In How To Self-Publish Your Book – Part Three, we concluded with my book being published on Amazon/KDP, but that isn’t the end of the story, because an eBook can be published in numerous outlets by the very nature of its low overhead. I discovered this by lurking around numerous book writing forums and I have to say that I’m also grateful to DCT reader and fellow author, Brenda Colbath for suggesting in the comments section of part one of this series, that I don’t enroll in KDP Select in the first place which would have limited my publication options.
Publish With A Digital Publishing Aggregator
From my research, I found Smashwords and Draft2Digital, both aggregators (distributors), but with different methods of publishing available to authors. From the start, I was a little biased towards Draft2Digital, having read an interesting review of both platforms at Just Publishing Advice: Draft2Digital vs Smashwords review One Clear Winner and the reviewer was correct when he pointed out that manuscript submission with Smashwords is a fairly lengthy and drawn-out process, whereas, with Draft2Digital, the entire process is automated.
Having already spent many weeks editing my manuscript for publication on Amazon/KDP, the last thing I wanted to do was burden myself with yet another formatting exercise with Smashwords. In fact, they have published a 127-page guide on ePub formatting and once I’d ploughed through it, I realised that the effort simply wouldn’t be worth it, for exactly the same results that would be achieved with Draft2Digital whose formatting is automatic. Furthermore, both companies distribute to practically the same outlets (digital storefronts) anyway.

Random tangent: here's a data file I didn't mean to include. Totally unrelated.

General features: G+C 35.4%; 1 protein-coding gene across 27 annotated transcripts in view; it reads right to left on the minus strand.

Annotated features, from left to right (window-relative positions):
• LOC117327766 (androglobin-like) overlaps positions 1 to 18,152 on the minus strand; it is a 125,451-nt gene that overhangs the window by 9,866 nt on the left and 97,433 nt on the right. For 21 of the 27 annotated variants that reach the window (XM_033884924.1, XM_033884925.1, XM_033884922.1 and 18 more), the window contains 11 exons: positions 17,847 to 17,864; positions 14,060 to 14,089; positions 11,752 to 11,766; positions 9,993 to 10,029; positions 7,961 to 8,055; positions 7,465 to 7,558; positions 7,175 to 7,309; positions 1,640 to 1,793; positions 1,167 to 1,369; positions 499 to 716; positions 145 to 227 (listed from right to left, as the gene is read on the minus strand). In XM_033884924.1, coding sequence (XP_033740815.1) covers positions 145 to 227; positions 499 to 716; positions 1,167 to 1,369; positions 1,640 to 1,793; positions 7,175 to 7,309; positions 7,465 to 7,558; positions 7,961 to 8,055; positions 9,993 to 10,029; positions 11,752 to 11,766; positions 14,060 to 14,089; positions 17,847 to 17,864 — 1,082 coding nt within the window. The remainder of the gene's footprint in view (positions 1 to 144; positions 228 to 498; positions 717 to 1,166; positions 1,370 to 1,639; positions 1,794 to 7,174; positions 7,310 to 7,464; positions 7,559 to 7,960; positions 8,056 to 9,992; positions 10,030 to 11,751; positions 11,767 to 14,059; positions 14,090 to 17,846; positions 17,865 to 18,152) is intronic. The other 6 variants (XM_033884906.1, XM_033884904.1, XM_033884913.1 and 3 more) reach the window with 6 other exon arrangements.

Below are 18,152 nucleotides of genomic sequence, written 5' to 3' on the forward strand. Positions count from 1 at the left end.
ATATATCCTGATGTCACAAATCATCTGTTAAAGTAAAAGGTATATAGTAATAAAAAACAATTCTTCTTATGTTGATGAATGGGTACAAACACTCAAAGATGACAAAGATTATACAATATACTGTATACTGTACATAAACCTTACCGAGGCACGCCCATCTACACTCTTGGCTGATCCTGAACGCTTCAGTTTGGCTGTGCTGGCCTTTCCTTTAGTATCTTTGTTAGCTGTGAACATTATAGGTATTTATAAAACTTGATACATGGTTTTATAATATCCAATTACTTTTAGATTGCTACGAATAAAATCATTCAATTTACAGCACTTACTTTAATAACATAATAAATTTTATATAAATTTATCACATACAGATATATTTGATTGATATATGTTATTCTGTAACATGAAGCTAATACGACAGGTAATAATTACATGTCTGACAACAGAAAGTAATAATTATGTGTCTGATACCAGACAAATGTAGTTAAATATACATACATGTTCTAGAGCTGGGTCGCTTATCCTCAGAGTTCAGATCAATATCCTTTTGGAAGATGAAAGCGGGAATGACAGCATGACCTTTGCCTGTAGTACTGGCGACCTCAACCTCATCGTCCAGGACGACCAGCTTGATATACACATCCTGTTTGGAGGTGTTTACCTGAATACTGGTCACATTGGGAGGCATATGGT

As a matter of fact, a colleague wanted to buy my book as an eBook and had an Apple gift voucher that she wanted to use, which is another reason why I needed to increase my sales potential and reach. Amazon isn’t the only player in the independent publishing industry.
Without running through the entire publishing process with Draft2Digital (D2D), suffice to say that all the usual details need to be completed such as tax information, payment details and so on, finally ending with uploading the manuscript, book cover and synopsis, all of which are magically auto-formatted, in a similar manner to KDP. Over the next few days, D2D kept me informed every time my book was accepted at each store as per the above list.
We’ve all seen the films, where an author stands in a small, cosy boutique bookshop, reads a few pages from his new book and then sits down to sign piles of gleaming new copies for his adoring fans, while his agent stands proudly in the afterglow, quietly fingering his calculator. That’s a lovely picture to paint, but in the real world, independent publishing without an agent or big publishing house behind you, all the footwork is down to the author. This is an ongoing process and one which I happen to enjoy, because the book won’t sell itself, unless it develops its own momentum through word of mouth and positive reviews. One also has to tread a fine line between subtlety and going way over the top, so initially, I’ve asked those who have bought my book (if I know them) to please write a review, if they’ve enjoyed the read.
If time permits, I may write one final part to this series, exploring how successful (or not) my campaigns of book promotion have been through social media and other outlets, but in the meantime, I hope readers have enjoyed this journey from writing the book to final publication. If I have to take one thing from this experience, it’s the realisation that doffing one’s cap and crawling to the established publishing industry, is thankfully on the wane now that independent publishing is mainstream. Hallelujah, I say.
- How To Self-Publish Your Book – Part One
- How To Self-Publish Your Book – Part Two
- How To Self-Publish Your Book – Part Three
- How To Self-Publish Your Book – Part Four <<- You are here
- How To Self-Publish Your Book – Part Five